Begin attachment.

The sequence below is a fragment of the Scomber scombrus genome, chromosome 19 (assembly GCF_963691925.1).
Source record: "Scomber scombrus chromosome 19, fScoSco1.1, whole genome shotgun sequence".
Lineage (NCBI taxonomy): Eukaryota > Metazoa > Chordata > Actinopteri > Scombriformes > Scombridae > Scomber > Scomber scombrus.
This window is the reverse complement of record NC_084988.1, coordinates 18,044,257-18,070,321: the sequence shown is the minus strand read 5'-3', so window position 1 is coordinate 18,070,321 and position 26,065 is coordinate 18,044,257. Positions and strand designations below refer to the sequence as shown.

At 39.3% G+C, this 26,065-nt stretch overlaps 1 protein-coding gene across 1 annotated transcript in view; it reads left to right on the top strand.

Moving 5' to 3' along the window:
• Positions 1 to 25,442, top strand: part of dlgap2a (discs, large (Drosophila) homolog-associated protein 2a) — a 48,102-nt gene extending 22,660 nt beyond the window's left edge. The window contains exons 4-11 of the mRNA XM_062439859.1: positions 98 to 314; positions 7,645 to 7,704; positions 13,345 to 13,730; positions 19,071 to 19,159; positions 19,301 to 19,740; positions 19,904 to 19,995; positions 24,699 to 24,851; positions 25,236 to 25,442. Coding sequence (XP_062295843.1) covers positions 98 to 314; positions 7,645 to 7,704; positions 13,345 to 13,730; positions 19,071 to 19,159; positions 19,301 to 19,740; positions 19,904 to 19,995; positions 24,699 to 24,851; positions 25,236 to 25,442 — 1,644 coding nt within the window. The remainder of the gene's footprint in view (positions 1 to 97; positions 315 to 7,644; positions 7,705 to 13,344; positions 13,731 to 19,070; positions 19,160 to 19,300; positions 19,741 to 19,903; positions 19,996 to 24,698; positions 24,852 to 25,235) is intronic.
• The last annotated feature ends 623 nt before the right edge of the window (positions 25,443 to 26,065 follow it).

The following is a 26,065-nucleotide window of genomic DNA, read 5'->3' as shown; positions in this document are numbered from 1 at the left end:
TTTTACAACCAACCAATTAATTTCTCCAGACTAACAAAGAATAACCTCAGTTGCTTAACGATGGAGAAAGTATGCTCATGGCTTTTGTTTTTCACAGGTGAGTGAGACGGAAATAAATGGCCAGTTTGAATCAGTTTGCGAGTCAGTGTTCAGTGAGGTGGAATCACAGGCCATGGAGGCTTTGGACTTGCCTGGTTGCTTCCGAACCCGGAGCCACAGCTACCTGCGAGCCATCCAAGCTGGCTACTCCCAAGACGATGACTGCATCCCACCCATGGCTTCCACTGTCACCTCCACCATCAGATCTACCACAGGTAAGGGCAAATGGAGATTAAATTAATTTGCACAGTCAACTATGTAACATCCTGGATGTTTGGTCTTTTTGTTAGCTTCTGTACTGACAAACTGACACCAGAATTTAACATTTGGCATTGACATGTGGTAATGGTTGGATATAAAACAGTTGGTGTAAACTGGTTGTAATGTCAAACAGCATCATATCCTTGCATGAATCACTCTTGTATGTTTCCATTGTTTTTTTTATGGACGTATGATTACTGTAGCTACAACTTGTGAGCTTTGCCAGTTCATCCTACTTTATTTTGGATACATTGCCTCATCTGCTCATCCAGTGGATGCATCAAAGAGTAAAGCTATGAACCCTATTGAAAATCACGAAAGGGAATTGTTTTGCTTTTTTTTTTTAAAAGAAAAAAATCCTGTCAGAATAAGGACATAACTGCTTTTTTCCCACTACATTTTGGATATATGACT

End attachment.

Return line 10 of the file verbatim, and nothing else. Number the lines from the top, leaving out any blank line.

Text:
TTTTACAACCAACCAATTAATTTCTCCAGACTAACAAAGAATAACCTCAGTTGCTTAACGATGGAGAAAGTATGCTCATGGCTTTTGTTTTTCACAGGTGAGTGAGACGGAAATAAATGGCCAGTTTGAATCAGTTTGCGAGTCAGTGTTCAGTGAGGTGGAATCACAGGCCATGGAGGCTTTGGACTTGCCTGGTTGCTTCCGAACCCGGAGCCACAGCTACCTGCGAGCCATCCAAGCTGGCTACTCCCAAGACGATGACTGCATCCCACCCATGGCTTCCACTGTCACCTCCACCATCAGATCTACCACAGGTAAGGGCAAATGGAGATTAAATTAATTTGCACAGTCAACTATGTAACATCCTGGATGTTTGGTCTTTTTGTTAGCTTCTGTACTGACAAACTGACACCAGAATTTAACATTTGGCATTGACATGTGGTAATGGTTGGATATAAAACAGTTGGTGTAAACTGGTTGTAATGTCAAACAGCATCATATCCTTGCATGAATCACTCTTGTATGTTTCCATTGTTTTTTTTATGGACGTATGATTACTGTAGCTACAACTTGTGAGCTTTGCCAGTTCATCCTACTTTATTTTGGATACATTGCCTCATCTGCTCATCCAGTGGATGCATCAAAGAGTAAAGCTATGAACCCTATTGAAAATCACGAAAGGGAATTGTTTTGCTTTTTTTTTTTAAAAGAAAAAAATCCTGTCAGAATAAGGACATAACTGCTTTTTTCCCACTACATTTTGGATATATGACT